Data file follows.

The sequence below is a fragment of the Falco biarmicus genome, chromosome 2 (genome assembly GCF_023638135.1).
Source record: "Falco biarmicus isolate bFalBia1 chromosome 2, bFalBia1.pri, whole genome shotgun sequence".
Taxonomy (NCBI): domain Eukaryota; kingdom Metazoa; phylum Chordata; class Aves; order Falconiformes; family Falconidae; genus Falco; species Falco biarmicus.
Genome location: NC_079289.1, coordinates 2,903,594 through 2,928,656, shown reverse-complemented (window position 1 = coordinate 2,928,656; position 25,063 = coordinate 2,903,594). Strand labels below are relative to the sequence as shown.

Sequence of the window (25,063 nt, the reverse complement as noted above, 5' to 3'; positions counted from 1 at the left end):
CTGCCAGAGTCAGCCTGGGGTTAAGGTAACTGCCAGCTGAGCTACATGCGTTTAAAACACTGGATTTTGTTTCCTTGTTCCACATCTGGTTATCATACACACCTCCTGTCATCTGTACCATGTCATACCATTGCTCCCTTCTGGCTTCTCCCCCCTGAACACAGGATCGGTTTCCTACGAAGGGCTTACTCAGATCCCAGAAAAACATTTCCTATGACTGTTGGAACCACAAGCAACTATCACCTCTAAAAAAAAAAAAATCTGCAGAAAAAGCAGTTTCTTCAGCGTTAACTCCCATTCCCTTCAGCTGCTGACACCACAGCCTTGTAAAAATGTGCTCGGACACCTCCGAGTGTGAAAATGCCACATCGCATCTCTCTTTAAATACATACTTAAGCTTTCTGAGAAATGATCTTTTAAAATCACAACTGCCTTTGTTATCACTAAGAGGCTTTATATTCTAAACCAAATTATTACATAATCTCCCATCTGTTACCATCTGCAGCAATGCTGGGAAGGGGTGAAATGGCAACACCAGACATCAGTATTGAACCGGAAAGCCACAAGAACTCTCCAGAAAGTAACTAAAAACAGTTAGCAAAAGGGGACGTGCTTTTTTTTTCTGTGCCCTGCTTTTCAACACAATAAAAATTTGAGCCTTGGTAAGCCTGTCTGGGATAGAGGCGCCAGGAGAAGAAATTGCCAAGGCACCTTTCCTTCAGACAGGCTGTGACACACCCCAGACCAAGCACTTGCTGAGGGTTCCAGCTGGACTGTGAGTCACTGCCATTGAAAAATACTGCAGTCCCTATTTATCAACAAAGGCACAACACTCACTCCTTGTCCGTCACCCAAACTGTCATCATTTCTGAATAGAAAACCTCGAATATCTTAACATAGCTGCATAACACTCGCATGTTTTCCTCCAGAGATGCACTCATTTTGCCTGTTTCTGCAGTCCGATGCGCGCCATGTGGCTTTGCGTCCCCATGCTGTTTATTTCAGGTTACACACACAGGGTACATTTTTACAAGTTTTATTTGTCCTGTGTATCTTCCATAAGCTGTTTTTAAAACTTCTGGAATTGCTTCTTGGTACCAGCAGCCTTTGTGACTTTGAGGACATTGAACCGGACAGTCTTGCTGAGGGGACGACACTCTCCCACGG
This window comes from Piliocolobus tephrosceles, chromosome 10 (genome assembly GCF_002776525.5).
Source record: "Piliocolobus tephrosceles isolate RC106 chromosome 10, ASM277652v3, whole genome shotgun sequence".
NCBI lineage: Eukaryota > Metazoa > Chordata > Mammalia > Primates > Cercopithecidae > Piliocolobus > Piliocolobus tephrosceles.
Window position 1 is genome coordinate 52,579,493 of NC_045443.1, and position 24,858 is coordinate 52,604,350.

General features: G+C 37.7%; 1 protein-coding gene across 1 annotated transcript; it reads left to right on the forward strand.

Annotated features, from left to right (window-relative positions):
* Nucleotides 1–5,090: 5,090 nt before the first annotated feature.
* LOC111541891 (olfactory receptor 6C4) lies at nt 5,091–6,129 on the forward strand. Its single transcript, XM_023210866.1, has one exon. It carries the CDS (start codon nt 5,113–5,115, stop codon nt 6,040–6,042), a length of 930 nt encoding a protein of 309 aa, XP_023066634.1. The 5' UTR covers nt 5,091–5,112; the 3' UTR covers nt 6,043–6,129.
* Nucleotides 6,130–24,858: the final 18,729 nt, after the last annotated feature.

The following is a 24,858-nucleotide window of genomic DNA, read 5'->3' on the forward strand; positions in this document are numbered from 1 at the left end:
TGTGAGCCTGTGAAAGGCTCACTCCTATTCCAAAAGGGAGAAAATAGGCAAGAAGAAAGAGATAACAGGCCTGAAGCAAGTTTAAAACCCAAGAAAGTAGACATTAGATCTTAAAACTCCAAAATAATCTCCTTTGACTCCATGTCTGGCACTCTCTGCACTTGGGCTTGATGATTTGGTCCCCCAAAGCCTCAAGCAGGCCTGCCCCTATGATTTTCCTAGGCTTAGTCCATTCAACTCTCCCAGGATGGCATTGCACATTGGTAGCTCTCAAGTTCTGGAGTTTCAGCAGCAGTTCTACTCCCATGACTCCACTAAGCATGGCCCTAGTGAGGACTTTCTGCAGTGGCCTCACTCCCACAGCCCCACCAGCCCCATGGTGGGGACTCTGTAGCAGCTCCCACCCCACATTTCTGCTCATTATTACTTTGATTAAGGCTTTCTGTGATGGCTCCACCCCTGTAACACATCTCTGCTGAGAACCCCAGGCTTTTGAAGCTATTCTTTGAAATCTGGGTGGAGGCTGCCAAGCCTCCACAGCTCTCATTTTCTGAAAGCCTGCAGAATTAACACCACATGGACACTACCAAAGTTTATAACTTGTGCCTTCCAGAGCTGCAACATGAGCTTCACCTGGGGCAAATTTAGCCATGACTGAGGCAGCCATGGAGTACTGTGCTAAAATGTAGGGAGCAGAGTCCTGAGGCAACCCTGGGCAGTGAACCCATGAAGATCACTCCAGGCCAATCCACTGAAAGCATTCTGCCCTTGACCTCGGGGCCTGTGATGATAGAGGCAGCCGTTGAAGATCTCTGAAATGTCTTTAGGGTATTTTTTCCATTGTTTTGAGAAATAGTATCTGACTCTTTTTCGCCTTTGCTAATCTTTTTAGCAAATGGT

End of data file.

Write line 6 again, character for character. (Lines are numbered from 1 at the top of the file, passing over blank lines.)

CTGCCAGAGTCAGCCTGGGGTTAAGGTAACTGCCAGCTGAGCTACATGCGTTTAAAACACTGGATTTTGTTTCCTTGTTCCACATCTGGTTATCATACACACCTCCTGTCATCTGTACCATGTCATACCATTGCTCCCTTCTGGCTTCTCCCCCCTGAACACAGGATCGGTTTCCTACGAAGGGCTTACTCAGATCCCAGAAAAACATTTCCTATGACTGTTGGAACCACAAGCAACTATCACCTCTAAAAAAAAAAAAATCTGCAGAAAAAGCAGTTTCTTCAGCGTTAACTCCCATTCCCTTCAGCTGCTGACACCACAGCCTTGTAAAAATGTGCTCGGACACCTCCGAGTGTGAAAATGCCACATCGCATCTCTCTTTAAATACATACTTAAGCTTTCTGAGAAATGATCTTTTAAAATCACAACTGCCTTTGTTATCACTAAGAGGCTTTATATTCTAAACCAAATTATTACATAATCTCCCATCTGTTACCATCTGCAGCAATGCTGGGAAGGGGTGAAATGGCAACACCAGACATCAGTATTGAACCGGAAAGCCACAAGAACTCTCCAGAAAGTAACTAAAAACAGTTAGCAAAAGGGGACGTGCTTTTTTTTTCTGTGCCCTGCTTTTCAACACAATAAAAATTTGAGCCTTGGTAAGCCTGTCTGGGATAGAGGCGCCAGGAGAAGAAATTGCCAAGGCACCTTTCCTTCAGACAGGCTGTGACACACCCCAGACCAAGCACTTGCTGAGGGTTCCAGCTGGACTGTGAGTCACTGCCATTGAAAAATACTGCAGTCCCTATTTATCAACAAAGGCACAACACTCACTCCTTGTCCGTCACCCAAACTGTCATCATTTCTGAATAGAAAACCTCGAATATCTTAACATAGCTGCATAACACTCGCATGTTTTCCTCCAGAGATGCACTCATTTTGCCTGTTTCTGCAGTCCGATGCGCGCCATGTGGCTTTGCGTCCCCATGCTGTTTATTTCAGGTTACACACACAGGGTACATTTTTACAAGTTTTATTTGTCCTGTGTATCTTCCATAAGCTGTTTTTAAAACTTCTGGAATTGCTTCTTGGTACCAGCAGCCTTTGTGACTTTGAGGACATTGAACCGGACAGTCTTGCTGAGGGGACGACACTCTCCCACGG